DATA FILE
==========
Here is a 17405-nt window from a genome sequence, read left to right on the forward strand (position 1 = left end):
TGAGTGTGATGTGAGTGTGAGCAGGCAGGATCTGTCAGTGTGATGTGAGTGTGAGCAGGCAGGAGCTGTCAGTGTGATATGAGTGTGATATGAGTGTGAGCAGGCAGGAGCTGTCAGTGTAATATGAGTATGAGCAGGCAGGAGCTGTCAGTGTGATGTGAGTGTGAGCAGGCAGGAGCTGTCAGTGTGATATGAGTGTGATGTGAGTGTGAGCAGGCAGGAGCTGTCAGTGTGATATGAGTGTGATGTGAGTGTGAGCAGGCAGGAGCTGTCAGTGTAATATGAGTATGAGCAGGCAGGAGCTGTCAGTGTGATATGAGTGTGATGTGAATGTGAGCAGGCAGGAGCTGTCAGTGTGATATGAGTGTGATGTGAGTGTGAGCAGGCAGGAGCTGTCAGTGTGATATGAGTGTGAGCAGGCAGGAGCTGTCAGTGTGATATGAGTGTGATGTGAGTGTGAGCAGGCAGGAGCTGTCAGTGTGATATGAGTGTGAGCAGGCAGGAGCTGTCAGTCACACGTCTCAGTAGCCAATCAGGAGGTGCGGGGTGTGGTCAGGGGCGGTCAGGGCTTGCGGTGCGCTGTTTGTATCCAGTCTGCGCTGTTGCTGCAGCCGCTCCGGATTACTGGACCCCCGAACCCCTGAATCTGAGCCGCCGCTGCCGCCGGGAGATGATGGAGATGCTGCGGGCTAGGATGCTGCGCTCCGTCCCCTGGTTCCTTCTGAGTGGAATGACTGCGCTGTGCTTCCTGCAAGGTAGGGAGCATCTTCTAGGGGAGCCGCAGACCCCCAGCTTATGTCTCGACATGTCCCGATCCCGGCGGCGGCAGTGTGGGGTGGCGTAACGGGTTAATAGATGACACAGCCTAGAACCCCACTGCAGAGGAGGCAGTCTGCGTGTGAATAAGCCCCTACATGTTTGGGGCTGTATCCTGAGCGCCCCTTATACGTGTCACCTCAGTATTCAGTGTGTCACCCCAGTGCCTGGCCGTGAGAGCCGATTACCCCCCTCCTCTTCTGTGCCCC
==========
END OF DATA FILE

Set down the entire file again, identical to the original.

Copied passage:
Here is a 17405-nt window from a genome sequence, read left to right on the forward strand (position 1 = left end):
TGAGTGTGATGTGAGTGTGAGCAGGCAGGATCTGTCAGTGTGATGTGAGTGTGAGCAGGCAGGAGCTGTCAGTGTGATATGAGTGTGATATGAGTGTGAGCAGGCAGGAGCTGTCAGTGTAATATGAGTATGAGCAGGCAGGAGCTGTCAGTGTGATGTGAGTGTGAGCAGGCAGGAGCTGTCAGTGTGATATGAGTGTGATGTGAGTGTGAGCAGGCAGGAGCTGTCAGTGTGATATGAGTGTGATGTGAGTGTGAGCAGGCAGGAGCTGTCAGTGTAATATGAGTATGAGCAGGCAGGAGCTGTCAGTGTGATATGAGTGTGATGTGAATGTGAGCAGGCAGGAGCTGTCAGTGTGATATGAGTGTGATGTGAGTGTGAGCAGGCAGGAGCTGTCAGTGTGATATGAGTGTGAGCAGGCAGGAGCTGTCAGTGTGATATGAGTGTGATGTGAGTGTGAGCAGGCAGGAGCTGTCAGTGTGATATGAGTGTGAGCAGGCAGGAGCTGTCAGTCACACGTCTCAGTAGCCAATCAGGAGGTGCGGGGTGTGGTCAGGGGCGGTCAGGGCTTGCGGTGCGCTGTTTGTATCCAGTCTGCGCTGTTGCTGCAGCCGCTCCGGATTACTGGACCCCCGAACCCCTGAATCTGAGCCGCCGCTGCCGCCGGGAGATGATGGAGATGCTGCGGGCTAGGATGCTGCGCTCCGTCCCCTGGTTCCTTCTGAGTGGAATGACTGCGCTGTGCTTCCTGCAAGGTAGGGAGCATCTTCTAGGGGAGCCGCAGACCCCCAGCTTATGTCTCGACATGTCCCGATCCCGGCGGCGGCAGTGTGGGGTGGCGTAACGGGTTAATAGATGACACAGCCTAGAACCCCACTGCAGAGGAGGCAGTCTGCGTGTGAATAAGCCCCTACATGTTTGGGGCTGTATCCTGAGCGCCCCTTATACGTGTCACCTCAGTATTCAGTGTGTCACCCCAGTGCCTGGCCGTGAGAGCCGATTACCCCCCTCCTCTTCTGTGCCCC